ALBUQUERQUE, N.M. — State officials say keeping costs down while improving the delivery of health care for New Mexico’s poorest residents is the focus as they propose changes to the Medicaid program to ensure sustainability as enrollment grows.
More than a quarter-million state residents have enrolled since the program’s expansion in 2014. Now, more than 40 percent of children, the disabled and other low-income adults in New Mexico are covered.
State Human Services Secretary Brent Earnest said during a recent interview that despite the steady increase in enrollment, New Mexico has maintained benefits by cutting costs and coordinating care following a major overhaul of the system that was launched in 2014.
Those efforts will continue under a new waiver being sought from the federal government.
The current waiver expires at the end of next year, and the Human Services Department has been working on refining the program in light of persistent need in the poverty-stricken state and dwindling state and federal funding.
While much of the proposal builds on the changes already made by the state, officials are considering imposing some premiums for higher-income individuals and families living above the federal poverty level.
Earnest said having the flexibility to realign benefits for adults will stretch funding to maintain coverage for those who need it most.
“We’ve had significant enrollment growth, which means we have more people in the program and a higher budget, but on a per-person basis we’re reducing costs in this program without having to do other major cost cutting, major changes to benefits or other things,” Ernest said. “That has been the goal.”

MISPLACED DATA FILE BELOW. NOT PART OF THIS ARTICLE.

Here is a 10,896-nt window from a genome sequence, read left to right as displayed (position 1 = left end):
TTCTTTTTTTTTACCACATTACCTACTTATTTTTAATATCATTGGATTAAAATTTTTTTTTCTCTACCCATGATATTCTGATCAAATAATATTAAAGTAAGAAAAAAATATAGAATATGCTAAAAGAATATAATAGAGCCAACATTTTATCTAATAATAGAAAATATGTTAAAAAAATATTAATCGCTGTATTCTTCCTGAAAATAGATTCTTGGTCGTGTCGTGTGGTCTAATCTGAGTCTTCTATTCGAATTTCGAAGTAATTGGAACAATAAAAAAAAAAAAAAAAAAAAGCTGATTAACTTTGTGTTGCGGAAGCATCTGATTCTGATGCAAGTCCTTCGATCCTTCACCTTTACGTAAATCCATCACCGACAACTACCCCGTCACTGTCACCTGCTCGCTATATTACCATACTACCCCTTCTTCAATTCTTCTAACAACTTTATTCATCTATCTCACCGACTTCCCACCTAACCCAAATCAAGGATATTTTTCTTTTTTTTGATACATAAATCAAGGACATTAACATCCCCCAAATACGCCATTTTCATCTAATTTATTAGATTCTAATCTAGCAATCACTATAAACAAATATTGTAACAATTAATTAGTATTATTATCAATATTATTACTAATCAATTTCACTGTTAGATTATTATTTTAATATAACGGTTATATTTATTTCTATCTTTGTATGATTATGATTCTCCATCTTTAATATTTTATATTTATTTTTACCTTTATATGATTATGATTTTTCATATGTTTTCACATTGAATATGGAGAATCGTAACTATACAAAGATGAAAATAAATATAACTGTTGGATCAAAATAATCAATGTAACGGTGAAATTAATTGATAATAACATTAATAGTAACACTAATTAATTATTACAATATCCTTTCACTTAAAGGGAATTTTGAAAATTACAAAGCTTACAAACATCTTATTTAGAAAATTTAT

Advocacy groups including the Center on Law and Poverty are concerned about any changes in eligibility or the potential for higher premiums and co-pays, saying taking such steps could leave thousands of people without coverage.
Sireesha Manne, an attorney with the Albuquerque-based center, acknowledged that the federal government is picking up less of the tab for Medicaid and the burden is shifting to the states. In New Mexico, that burden has become painful as elected officials were forced to suspend construction projects and sweep various accounts to balance the budget for the next fiscal year.
Republican Gov. Susana Martinez has been calling for an overhaul of the state’s tax system in hopes of boosting revenues to fill a void left by a downturn in the oil and natural gas sectors. Tax reform is sure to be on the agenda for the next legislative session in January.
“The key is to make sure the revenue proposals are fair to our families and that they raise the funds needed,” Manne said. “The alternative is we are going to do extensive damage to our health care system and to our families in the long run and we don’t want to see that either.”
Manne and others say the focus needs to be on improving access to care and making the system more efficient.
Opposition to higher premiums and any changes to benefits are expected to be voiced during public meetings scheduled around the state this month.
State officials expect to have a draft waiver in September and another round of hearings will follow before the final application is submitted to federal officials.